commissions or submit advice or materials to them?
    A10: No, lobbyists may still appear before or otherwise 
communicate with a board or commission to provide testimony, 
information, or input in the same manner as non-lobbyists who are 
not members of or appointees to the board, commission, or any of its 
subgroups, to the extent permitted by law and regulation. The 
purpose of the policy is to prevent lobbyists from being in 
privileged positions in government. It is not designed to prevent 
lobbyists or others from petitioning their government. When 
lobbyists do testify, boards and commissions should make reasonable 
efforts to ensure that they hear a balance of perspectives and are 
not gathering information or advice exclusively from registered 
lobbyists.
    Q11: What should an agency do if it appoints to a board or 
commission an individual who is not a federally registered lobbyist 
at the time of appointment, but who, after appointment, becomes a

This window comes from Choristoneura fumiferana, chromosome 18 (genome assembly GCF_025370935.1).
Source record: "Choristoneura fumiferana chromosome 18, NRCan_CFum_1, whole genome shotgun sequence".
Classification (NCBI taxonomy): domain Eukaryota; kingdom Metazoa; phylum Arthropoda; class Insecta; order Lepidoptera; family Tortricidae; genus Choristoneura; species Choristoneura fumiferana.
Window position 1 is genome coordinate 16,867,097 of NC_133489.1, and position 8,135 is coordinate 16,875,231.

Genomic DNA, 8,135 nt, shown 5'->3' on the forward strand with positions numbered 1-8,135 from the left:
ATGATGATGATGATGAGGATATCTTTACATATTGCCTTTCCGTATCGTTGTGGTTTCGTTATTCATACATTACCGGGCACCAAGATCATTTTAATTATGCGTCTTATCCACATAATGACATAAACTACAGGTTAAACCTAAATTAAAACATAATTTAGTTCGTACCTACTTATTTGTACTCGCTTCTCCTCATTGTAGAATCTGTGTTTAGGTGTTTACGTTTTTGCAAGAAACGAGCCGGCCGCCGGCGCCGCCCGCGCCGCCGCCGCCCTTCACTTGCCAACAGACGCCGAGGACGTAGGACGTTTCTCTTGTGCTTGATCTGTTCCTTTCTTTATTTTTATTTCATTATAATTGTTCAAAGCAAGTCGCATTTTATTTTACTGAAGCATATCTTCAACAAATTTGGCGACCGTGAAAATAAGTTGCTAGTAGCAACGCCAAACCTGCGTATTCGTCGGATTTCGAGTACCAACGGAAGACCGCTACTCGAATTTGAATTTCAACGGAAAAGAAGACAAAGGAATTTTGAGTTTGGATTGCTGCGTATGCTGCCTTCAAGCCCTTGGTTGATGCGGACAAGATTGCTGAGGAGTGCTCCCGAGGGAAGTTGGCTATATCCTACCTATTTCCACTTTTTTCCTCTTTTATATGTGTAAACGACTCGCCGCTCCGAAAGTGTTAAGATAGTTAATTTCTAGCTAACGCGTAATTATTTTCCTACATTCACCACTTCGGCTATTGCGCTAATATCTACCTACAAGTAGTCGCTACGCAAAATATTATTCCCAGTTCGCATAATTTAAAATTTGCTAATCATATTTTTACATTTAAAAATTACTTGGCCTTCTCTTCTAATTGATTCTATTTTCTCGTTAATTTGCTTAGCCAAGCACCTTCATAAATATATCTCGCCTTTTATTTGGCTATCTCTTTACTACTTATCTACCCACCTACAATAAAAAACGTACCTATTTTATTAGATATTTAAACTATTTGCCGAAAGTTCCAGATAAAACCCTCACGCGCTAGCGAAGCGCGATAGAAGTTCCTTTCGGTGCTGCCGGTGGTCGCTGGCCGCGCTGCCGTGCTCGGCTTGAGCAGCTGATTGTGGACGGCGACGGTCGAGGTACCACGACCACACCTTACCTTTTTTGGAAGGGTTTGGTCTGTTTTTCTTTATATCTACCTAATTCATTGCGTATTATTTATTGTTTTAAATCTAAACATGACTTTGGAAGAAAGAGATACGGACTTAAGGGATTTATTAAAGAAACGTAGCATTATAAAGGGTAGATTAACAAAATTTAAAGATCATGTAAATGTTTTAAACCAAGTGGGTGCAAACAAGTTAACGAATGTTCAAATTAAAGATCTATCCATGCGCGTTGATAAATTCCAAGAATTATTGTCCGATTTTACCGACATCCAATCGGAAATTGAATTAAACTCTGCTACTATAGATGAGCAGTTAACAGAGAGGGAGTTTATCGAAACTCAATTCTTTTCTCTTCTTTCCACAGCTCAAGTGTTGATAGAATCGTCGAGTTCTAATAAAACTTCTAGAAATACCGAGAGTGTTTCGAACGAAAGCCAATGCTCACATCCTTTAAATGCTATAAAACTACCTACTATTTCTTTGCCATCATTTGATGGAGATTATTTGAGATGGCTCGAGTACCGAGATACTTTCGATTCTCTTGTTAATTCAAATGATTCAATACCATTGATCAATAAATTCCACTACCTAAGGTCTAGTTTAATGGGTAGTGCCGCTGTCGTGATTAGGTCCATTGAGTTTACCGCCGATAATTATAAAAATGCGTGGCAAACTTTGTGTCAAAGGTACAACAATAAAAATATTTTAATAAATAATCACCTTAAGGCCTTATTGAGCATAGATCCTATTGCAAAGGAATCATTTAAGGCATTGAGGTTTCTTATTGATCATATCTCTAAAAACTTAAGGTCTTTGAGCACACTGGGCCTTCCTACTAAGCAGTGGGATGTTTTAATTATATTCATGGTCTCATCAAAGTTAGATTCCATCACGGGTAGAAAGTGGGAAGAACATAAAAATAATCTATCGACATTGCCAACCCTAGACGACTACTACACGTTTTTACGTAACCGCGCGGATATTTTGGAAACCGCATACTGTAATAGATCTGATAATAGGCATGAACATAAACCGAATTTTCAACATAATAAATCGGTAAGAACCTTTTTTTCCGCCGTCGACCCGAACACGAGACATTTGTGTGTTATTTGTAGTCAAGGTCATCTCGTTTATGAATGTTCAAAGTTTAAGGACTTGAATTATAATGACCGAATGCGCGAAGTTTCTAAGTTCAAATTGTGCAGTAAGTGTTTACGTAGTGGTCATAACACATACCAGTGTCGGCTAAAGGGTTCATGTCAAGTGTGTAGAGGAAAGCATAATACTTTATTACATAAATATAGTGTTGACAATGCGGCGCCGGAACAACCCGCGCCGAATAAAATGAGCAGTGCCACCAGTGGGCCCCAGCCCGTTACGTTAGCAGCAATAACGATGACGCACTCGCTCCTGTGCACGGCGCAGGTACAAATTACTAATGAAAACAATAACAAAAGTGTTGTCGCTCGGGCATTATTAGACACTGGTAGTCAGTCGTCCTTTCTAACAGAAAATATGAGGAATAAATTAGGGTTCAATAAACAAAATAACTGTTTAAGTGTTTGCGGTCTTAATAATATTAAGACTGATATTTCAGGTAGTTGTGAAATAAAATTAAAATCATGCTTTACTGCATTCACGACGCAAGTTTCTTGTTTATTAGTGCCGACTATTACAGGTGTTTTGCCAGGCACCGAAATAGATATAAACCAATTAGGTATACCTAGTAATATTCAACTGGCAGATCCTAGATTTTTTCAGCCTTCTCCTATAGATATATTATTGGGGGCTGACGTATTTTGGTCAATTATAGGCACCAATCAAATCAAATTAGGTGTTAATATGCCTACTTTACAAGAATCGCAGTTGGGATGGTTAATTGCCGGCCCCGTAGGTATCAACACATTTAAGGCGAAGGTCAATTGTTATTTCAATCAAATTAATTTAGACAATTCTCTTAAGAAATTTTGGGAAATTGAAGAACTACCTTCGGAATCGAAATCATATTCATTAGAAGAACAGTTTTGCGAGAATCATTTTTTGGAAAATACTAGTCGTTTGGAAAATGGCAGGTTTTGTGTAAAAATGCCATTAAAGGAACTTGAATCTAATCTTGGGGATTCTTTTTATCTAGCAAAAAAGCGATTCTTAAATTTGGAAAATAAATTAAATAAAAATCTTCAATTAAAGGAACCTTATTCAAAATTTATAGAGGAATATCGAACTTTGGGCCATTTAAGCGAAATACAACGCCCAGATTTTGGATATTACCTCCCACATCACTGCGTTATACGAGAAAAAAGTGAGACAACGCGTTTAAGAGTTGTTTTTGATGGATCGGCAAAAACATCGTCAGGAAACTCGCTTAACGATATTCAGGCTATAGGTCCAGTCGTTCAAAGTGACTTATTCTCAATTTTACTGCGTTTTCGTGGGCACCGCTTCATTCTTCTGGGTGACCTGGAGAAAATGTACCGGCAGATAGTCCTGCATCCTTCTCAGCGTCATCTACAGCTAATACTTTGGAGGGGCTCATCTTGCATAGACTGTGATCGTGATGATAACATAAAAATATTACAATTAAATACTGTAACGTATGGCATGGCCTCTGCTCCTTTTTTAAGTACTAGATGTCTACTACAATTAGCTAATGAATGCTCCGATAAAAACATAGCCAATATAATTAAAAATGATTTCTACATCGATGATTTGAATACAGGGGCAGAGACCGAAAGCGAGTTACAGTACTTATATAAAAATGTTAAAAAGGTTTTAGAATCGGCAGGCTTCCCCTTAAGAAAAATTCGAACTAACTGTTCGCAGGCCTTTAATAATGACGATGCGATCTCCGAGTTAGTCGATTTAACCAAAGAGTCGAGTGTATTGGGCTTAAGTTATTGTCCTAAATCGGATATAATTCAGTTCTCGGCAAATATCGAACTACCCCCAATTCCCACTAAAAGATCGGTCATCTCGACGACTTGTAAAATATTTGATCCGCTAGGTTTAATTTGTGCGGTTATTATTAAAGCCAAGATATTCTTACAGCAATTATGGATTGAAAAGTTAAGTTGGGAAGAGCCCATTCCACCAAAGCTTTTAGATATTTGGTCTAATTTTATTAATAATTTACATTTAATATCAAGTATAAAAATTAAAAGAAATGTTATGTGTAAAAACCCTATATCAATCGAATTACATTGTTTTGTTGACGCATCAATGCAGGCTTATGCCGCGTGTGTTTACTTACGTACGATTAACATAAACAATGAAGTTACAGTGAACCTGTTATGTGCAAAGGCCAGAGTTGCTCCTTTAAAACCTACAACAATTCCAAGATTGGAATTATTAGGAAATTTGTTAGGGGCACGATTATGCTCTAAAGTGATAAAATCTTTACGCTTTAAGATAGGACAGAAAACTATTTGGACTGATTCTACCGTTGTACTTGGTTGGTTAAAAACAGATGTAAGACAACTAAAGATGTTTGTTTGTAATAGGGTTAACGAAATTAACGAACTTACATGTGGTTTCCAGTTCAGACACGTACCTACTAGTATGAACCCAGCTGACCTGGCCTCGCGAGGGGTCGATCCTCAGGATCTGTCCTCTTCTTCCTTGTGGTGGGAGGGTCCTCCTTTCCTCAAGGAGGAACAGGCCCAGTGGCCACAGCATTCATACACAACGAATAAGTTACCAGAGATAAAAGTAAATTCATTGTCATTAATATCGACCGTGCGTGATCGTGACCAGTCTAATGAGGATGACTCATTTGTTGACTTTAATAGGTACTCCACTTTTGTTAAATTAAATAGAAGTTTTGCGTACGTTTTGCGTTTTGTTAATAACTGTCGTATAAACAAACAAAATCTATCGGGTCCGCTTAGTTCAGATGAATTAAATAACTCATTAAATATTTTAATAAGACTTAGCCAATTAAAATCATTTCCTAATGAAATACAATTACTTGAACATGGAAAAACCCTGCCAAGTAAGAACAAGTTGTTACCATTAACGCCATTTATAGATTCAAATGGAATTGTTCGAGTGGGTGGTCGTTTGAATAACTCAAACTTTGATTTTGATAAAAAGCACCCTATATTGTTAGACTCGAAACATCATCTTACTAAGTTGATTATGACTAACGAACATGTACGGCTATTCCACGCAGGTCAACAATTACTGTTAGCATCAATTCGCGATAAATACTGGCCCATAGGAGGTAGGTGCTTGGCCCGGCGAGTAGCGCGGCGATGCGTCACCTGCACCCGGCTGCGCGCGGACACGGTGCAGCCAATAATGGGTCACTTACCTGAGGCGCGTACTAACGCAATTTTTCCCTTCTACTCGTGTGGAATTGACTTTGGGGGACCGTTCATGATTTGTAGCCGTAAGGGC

federally registered lobbyist?
    A11: Agencies should make clear to all board and commission 
members, whether appointed as representatives or Special Government 
Employees, that their conduct of activities that would require them 
to be federally registered lobbyists after appointment would 
necessitate their resignation or removal from membership on boards 
or commissions. The appointing officers or their delegates shall 
ensure, at least annually, that board or commission members are not 
federally registered lobbyists and, upon reappointment of the 
members, either shall require each member to certify that he or she 
is not a federally registered lobbyist or shall check the Federal 
lobbyist databases to confirm that each member has not registered as 
a lobbyist since appointment. If an agency finds that, following 
appointment to a board or commission, a member subsequently has 
become a federally registered lobbyist or has engaged in activities 
that would require registration, the agency shall request the 
resignation of the member.
    Q12: Will there be any waivers available for circumstances in 
which a federally registered lobbyist possesses unique or 
exceptional value to a board or commission?
    A12: The policy makes no provisions for waivers, and waivers 
will not be permitted under this policy.

Office of Management and Budget

Boris Bershteyn,
General Counsel, Office of Management and Budget.
[FR Doc. 2011-25736 Filed 10-4-11; 8:45 am]
BILLING CODE P